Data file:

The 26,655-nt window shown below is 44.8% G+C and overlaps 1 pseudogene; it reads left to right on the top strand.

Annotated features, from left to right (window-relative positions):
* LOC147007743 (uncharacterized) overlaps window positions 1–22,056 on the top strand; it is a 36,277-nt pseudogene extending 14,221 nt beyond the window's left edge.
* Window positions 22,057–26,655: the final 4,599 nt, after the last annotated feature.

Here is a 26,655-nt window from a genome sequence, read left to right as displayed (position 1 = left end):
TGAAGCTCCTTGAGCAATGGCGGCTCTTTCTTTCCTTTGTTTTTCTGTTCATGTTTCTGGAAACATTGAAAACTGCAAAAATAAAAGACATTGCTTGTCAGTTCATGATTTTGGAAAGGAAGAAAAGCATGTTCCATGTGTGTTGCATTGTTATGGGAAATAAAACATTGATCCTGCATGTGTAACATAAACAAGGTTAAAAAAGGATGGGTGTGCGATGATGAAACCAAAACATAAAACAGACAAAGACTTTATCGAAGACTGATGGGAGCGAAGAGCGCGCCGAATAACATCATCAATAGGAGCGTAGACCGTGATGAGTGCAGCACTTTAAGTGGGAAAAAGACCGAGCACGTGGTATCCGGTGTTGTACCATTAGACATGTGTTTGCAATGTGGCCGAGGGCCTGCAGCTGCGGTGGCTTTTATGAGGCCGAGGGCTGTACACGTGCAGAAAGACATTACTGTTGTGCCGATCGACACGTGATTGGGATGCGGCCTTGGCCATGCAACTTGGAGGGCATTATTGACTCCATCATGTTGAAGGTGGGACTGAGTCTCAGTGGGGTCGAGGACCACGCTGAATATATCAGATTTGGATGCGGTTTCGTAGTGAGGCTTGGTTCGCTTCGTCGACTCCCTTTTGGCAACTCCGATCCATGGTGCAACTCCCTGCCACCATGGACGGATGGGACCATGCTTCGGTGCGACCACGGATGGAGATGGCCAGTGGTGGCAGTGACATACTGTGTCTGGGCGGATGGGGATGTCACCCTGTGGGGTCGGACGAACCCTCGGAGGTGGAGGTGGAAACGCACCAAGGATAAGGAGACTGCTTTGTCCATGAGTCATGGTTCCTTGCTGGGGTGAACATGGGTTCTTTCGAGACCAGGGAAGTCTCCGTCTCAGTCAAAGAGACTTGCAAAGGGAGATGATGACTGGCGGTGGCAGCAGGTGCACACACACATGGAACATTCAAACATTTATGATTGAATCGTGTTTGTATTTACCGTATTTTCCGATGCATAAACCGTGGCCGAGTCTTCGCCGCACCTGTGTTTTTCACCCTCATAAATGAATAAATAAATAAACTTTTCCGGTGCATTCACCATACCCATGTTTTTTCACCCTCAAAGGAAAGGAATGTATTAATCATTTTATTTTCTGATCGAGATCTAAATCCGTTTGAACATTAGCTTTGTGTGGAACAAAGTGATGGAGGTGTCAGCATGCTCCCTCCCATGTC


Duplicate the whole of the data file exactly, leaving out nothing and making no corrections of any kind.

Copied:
The 26,655-nt window shown below is 44.8% G+C and overlaps 1 pseudogene; it reads left to right on the top strand.

Annotated features, from left to right (window-relative positions):
* LOC147007743 (uncharacterized) overlaps window positions 1–22,056 on the top strand; it is a 36,277-nt pseudogene extending 14,221 nt beyond the window's left edge.
* Window positions 22,057–26,655: the final 4,599 nt, after the last annotated feature.

Here is a 26,655-nt window from a genome sequence, read left to right as displayed (position 1 = left end):
TGAAGCTCCTTGAGCAATGGCGGCTCTTTCTTTCCTTTGTTTTTCTGTTCATGTTTCTGGAAACATTGAAAACTGCAAAAATAAAAGACATTGCTTGTCAGTTCATGATTTTGGAAAGGAAGAAAAGCATGTTCCATGTGTGTTGCATTGTTATGGGAAATAAAACATTGATCCTGCATGTGTAACATAAACAAGGTTAAAAAAGGATGGGTGTGCGATGATGAAACCAAAACATAAAACAGACAAAGACTTTATCGAAGACTGATGGGAGCGAAGAGCGCGCCGAATAACATCATCAATAGGAGCGTAGACCGTGATGAGTGCAGCACTTTAAGTGGGAAAAAGACCGAGCACGTGGTATCCGGTGTTGTACCATTAGACATGTGTTTGCAATGTGGCCGAGGGCCTGCAGCTGCGGTGGCTTTTATGAGGCCGAGGGCTGTACACGTGCAGAAAGACATTACTGTTGTGCCGATCGACACGTGATTGGGATGCGGCCTTGGCCATGCAACTTGGAGGGCATTATTGACTCCATCATGTTGAAGGTGGGACTGAGTCTCAGTGGGGTCGAGGACCACGCTGAATATATCAGATTTGGATGCGGTTTCGTAGTGAGGCTTGGTTCGCTTCGTCGACTCCCTTTTGGCAACTCCGATCCATGGTGCAACTCCCTGCCACCATGGACGGATGGGACCATGCTTCGGTGCGACCACGGATGGAGATGGCCAGTGGTGGCAGTGACATACTGTGTCTGGGCGGATGGGGATGTCACCCTGTGGGGTCGGACGAACCCTCGGAGGTGGAGGTGGAAACGCACCAAGGATAAGGAGACTGCTTTGTCCATGAGTCATGGTTCCTTGCTGGGGTGAACATGGGTTCTTTCGAGACCAGGGAAGTCTCCGTCTCAGTCAAAGAGACTTGCAAAGGGAGATGATGACTGGCGGTGGCAGCAGGTGCACACACACATGGAACATTCAAACATTTATGATTGAATCGTGTTTGTATTTACCGTATTTTCCGATGCATAAACCGTGGCCGAGTCTTCGCCGCACCTGTGTTTTTCACCCTCATAAATGAATAAATAAATAAACTTTTCCGGTGCATTCACCATACCCATGTTTTTTCACCCTCAAAGGAAAGGAATGTATTAATCATTTTATTTTCTGATCGAGATCTAAATCCGTTTGAACATTAGCTTTGTGTGGAACAAAGTGATGGAGGTGTCAGCATGCTCCCTCCCATGTC